‘Guardians of the Galaxy Vol. 2’ Ditches Self-Awareness for Blockbuster Safety
Only a few minutes in, the sequel to 2014’s Guardians of the Galaxy acknowledges exactly what place its brand of action occupies in cinematic entertainment. A self-aware title sequence showcases everyone’s favorite cartoon tree toddler dancing to non-offensive 70s rock (ELO’s “Mr. Blue Sky”), while his teammates/friends/caretakers/whatever engage in a massive laser/explosion-filled battle with a CGI squid blob on a platform behind him. Instead of highlighting each flailing tentacle or fiery explosion with the glee of a digital artist run amok, however, it’s Baby Groot’s small but sweet moves that attain prominence, the rest of the fracas relegated merely to an out-of-focus background, barely worth paying attention to. It’s a delightful start, full of hope that this space adventure will be self-aware enough to really go to some fun, quirky character places instead of putting on a meaningless fireworks display, but while there is some creative life and spark sprinkled throughout Guardians of the Galaxy Vol. 2, ultimately the blow-stuff-up noise overtakes the interesting parts of the film, playing it blockbuster safe with an attempt at razzle-dazzle that rarely fails to inspire anything other than forgettable fuzziness.
Much like with its predecessor, there is some kind of plot, but having to rely on audiences recalling whatever happened to Peter Quill/Star Lord and his ragtag group of galaxy-saving mercenaries three years ago limits what this new story can do a bit. If you don’t remember who Thanos is, how Quill is associated with the Ravagers, or what happened in the last film entirely, it doesn’t really matter. Suffice to say we are reminded that Peter still has daddy abandonment issues, Gamora’s mostly-robotic sister still wants to kill her, Drax and his id are still just there for comic relief (though there are hints at his feelings about his former family life), and not-a-raccoon-thing Rocket is still pissed off at the universe that created him. Some honor code stuff with Peter’s former blue mentor/employer/enemy, Yondu, is also tacked on for good measure, but despite all the story balls in the air, nothing is particularly difficult to juggle – because nothing is given enough time to properly develop.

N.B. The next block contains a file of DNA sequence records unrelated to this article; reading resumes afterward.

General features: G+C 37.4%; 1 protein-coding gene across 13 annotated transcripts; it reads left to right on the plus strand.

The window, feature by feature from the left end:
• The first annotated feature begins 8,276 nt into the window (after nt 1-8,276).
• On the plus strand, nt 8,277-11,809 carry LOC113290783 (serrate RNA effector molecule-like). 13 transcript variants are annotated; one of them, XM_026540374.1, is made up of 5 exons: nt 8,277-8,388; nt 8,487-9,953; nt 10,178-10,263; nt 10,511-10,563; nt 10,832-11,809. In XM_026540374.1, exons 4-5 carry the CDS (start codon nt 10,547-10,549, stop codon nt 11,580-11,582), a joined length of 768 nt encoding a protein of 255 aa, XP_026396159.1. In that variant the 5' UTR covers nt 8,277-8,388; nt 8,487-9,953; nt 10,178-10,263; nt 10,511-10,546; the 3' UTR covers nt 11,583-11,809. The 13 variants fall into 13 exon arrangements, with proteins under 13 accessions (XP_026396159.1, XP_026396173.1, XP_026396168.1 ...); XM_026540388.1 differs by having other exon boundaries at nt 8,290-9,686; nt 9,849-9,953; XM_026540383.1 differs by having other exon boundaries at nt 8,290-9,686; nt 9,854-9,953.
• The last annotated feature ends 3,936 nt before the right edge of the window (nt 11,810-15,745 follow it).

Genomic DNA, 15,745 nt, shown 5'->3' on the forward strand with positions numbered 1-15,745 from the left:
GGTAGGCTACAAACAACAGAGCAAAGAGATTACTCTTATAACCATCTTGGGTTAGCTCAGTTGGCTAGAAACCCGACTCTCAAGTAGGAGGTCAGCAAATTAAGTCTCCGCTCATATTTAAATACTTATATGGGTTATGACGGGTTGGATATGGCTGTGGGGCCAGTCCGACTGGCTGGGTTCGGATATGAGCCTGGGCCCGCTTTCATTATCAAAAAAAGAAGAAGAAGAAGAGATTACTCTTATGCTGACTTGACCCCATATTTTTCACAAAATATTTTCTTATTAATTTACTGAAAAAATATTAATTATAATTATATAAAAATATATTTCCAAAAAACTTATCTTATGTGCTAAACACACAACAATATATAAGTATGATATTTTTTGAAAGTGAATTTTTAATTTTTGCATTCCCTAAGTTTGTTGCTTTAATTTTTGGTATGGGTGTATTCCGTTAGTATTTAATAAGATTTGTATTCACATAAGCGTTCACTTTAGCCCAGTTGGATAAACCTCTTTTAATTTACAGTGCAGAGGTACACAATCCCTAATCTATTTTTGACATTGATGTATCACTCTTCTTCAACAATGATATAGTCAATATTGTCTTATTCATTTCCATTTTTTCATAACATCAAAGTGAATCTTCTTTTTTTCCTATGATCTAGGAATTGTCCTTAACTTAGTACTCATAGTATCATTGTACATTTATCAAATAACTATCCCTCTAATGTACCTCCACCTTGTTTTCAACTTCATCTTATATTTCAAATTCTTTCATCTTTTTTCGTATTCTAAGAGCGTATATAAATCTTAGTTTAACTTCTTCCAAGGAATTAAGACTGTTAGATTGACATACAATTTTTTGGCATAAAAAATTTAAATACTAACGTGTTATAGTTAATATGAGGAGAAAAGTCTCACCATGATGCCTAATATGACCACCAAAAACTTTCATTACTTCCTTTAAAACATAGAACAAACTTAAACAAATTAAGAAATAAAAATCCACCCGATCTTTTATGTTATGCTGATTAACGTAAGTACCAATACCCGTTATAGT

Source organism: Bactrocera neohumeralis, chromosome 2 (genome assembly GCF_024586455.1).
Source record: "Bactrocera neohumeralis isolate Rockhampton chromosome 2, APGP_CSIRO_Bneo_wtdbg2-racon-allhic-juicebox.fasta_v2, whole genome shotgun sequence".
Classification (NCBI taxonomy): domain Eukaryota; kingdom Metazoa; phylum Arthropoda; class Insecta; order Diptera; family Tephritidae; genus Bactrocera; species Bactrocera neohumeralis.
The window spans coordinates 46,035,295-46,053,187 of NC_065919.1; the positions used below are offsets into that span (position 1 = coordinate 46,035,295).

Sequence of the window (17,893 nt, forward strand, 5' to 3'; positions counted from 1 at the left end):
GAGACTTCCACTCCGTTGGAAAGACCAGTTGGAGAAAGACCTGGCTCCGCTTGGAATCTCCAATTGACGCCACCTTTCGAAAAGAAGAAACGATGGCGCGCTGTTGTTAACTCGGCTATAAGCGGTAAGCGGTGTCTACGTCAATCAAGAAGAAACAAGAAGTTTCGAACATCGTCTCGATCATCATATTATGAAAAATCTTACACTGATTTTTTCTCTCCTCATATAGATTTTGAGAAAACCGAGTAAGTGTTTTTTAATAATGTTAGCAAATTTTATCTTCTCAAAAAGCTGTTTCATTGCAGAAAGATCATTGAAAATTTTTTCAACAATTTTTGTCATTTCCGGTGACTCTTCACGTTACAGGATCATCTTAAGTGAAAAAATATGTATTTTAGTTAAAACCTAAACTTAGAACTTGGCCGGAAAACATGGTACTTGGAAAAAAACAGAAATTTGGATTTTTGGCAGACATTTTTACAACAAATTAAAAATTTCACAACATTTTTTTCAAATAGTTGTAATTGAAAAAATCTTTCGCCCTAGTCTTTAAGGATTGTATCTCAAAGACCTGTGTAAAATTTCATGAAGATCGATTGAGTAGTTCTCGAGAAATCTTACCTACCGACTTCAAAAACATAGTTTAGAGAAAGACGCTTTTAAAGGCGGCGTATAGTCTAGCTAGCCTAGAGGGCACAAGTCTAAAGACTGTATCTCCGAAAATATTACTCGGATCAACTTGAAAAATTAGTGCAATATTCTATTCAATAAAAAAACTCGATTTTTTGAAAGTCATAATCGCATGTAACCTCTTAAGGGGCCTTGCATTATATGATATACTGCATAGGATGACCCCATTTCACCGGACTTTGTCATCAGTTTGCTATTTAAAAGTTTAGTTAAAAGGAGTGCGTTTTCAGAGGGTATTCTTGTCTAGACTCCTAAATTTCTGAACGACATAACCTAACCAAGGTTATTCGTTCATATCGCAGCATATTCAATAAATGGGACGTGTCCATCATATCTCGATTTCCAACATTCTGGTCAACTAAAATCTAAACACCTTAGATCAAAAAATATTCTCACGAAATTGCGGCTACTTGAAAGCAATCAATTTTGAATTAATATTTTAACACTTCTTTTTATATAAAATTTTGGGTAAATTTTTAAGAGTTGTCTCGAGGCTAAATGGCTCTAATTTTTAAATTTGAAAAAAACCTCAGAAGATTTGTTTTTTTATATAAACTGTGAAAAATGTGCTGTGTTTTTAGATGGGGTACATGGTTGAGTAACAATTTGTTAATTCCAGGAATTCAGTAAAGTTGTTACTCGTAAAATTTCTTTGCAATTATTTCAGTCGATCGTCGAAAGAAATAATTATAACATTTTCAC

Sure, a mysterious, aptly-named stranger played by the always-entertaining Kurt Russell shows up (at one point in a creepy but utterly believable, digitally-enhanced younger version) to keep the script’s main ship moving forward, but the issues at the center of his and Peter’s relationship play out like the abridged version of an alien’s take on how humans interact in such situations. Subplots like Drax’s growing bond with a bug girl empath called Mantis are exploited more for yuks than heart, and even though the more serious plight of Yondu gets slightly more quality attention, winning a character arc competition isn’t exactly a point of pride when it comes to a Guardians movie. These things are about style, after all – not substance.